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Historical Records of New Zealand

Lieutenant-Governor King to Lieutenant-Governor Grose

page 193

Lieutenant-Governor King to Lieutenant-Governor Grose.

Norfolk Island, 19th March, 1794.


I am honoured with your letter and orders, dated 25th ulto., by Lieut. Townson, who arrived here in the Francis, schooner, the 9th inst.

It is, sir, with much concern and sorrow that I find the whole of my conduct has incurred your marked disapprobation, particularly as I have ever made it my study to merit the approbation of my superiors by every action which appeared to me consistent with the character of an officer. Permit me, sir, to assure you of my entire respect and deference, and should anything appear improper in what I must now state as my defence to the charges laid against me, it does not—it cannot, sir— proceed from my heart, as no other consideration than an earnest desire of forwarding the King’s service and promoting the peace and happiness of those under my charge has ever been the ruling and prevailing line of my conduct.

By the triplicate of my letter to the Right Hon’ble Henry Dundas, sent by the Shah Hormuzear,* which triplicate I sent opened in my despatches by Lieut. Beckwith for your inspection, you will, sir, observe my remark that it “required entreaty to persuade them (the New Zealanders) to give us the least information in their mode of dressing the flax.“ In order to possess that information I made them a promise of sending them home by the first ship, and which had the desired success; and it was my full intention to send them by the first opportunity to Port Jackson, hoping they might be sent from thence. The Sugar-cane and Boddingtons arrived here on their way to India they were disappointed, and when the Britannia came they repeated their wish to be sent back again; the hourly lamentations of two sensible men panting to revisit their dearest connections and their native country, from which they were separated in a sudden manner; your supposition in the private letter§ you wrote me by the Shah Hormuzear, that your supposed they were sent here from my application (which application I made in every letter I wrote to Governor Phillip, and renewed it when I was in England); and the New Zealanders having given us every instruction in their power respecting the method of working the flax: all these reasons induced me to give way to the dictates of humanity in restoring them to their friends and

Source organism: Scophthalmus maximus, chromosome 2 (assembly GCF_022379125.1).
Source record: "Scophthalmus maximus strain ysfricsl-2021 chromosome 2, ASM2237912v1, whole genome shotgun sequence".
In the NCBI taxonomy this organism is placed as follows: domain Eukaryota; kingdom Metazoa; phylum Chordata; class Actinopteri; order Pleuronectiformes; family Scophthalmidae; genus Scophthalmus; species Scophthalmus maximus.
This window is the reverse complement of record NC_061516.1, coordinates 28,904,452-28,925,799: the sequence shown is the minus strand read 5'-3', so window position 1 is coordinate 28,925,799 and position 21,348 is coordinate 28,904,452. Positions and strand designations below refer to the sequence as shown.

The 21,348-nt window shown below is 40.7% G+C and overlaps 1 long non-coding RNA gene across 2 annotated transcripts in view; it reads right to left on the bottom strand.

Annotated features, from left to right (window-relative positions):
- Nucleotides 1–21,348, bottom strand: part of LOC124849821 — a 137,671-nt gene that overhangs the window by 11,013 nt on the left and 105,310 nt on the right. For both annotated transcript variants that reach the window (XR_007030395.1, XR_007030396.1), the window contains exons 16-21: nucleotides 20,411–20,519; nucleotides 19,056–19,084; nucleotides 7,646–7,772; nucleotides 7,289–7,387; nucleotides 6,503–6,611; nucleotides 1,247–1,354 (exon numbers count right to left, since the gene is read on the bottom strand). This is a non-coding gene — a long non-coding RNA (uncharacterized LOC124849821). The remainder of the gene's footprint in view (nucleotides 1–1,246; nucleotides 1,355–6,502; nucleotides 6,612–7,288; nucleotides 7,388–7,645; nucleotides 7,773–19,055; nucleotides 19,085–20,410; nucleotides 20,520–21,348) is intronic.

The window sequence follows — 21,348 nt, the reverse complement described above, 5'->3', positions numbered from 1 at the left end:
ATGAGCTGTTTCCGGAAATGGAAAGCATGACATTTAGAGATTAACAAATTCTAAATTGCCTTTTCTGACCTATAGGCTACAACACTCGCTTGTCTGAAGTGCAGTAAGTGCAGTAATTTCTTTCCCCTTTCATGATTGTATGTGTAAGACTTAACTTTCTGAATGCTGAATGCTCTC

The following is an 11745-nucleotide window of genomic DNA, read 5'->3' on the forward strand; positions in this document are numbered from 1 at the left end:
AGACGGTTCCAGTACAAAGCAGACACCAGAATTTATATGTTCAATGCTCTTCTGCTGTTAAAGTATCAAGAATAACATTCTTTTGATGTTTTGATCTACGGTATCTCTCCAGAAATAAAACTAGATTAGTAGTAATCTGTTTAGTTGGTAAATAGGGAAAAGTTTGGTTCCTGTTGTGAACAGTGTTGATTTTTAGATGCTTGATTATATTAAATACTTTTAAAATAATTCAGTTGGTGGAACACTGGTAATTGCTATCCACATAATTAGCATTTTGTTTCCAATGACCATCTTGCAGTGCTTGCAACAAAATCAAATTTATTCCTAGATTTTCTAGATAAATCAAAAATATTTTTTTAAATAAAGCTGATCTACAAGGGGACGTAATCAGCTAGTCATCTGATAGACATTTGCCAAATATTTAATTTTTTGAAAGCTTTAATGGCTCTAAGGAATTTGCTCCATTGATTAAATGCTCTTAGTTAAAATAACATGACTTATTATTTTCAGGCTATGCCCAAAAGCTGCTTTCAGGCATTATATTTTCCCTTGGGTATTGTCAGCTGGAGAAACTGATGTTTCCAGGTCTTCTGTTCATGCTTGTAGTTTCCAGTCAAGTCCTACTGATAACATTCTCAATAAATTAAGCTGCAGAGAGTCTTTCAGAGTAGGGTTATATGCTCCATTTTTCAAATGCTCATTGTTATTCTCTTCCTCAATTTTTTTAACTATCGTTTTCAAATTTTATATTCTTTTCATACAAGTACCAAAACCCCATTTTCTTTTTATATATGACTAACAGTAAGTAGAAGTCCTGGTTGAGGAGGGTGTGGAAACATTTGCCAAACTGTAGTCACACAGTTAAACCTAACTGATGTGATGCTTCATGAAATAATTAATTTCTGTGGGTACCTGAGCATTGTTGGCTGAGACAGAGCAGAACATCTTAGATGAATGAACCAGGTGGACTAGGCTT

* The Shah Hormuzear left Norfolk Island, 27th May, 1793.

Lieutenant Beckwith carried Lieutenant-Governor King’s despatch of the 30th January, 1794, to Lieutenant-Governor Grose.

The Sugar-cane and Boddingtons were at Norfolk Island, 2nd to 27th May, 1793.

§ Not available.

page 194 country. Could I for ’a moment have imagined that this step would have been disapproved of, or if a ship had been going to Port Jackson, I most certainly, sir, should have waited your orders, or have sent them to you, as I know and feel it my duty to pay obedience to your orders; and permit me to assure you, sir, in the most respectful manner, that it was far, very far, from my intention to make any attack whatever on the respect due to your situation, as I flatter’d myself with your approbation of the act.

My reasons for conducting the New Zealanders myself, and the certainty of the northerly wind prevailing some days (which it did), and which was a foul wind for the Britannia, together with my reasons for leaving the command with Captain Nepean, I have stated in the first part of the duplicate of the letter No. 6,* to the Right Hon’ble Henry Dundas, and which, sir, I sent open by Lieut. Beckwith for your inspection. It was my intention not to be longer than ten days or a fortnight at most from the island, and to have return’d immediately if the wind came contrary, or we had met with any calm weather on our passage thither; and you will observe, sir, by the master’s journal, as also by the duplicate of my letter No. 6, to the Right Hon’ble Henry Dundas, that my stay at the extreme north point of that island, from the time we came near it, was only eighteen hours, and that I relanded here the tenth day after my departure. As my conduct has, in this as well as in every other instance, met your disapprobation, I am sorry for it; but I can assure you, sir, I had no other view in going there than what I have stated in the above letter, and to prevent the Britannia making any unnecessary delay; nor had I any other view in leaving the command with Captain Nepean than that of a sufficient number of officers being on the island to order and compose garrison courts-martial. I am sorry for whatever impropriety or irregularity I may have committed in the above transactions; and I can assure you, sir, I had no other intention in them than that of doing a humane action, and, as I hoped, an act of public utility; and I must here beg leave to assure you, sir, that no person has a higher sense of the attention due to you than myself, and nothing but the great distance between us, and the length of time which might elapse before I could receive your orders (as it has been within a few days of one year that I have not had an opportunity of soliciting or obtaining them), would have induced me in that case, or any other, to act from my own judgment.…

I have, &c.,

Philip Gidley King.

* The letter referred to was dated 19th November, 1793. See page 169, ante.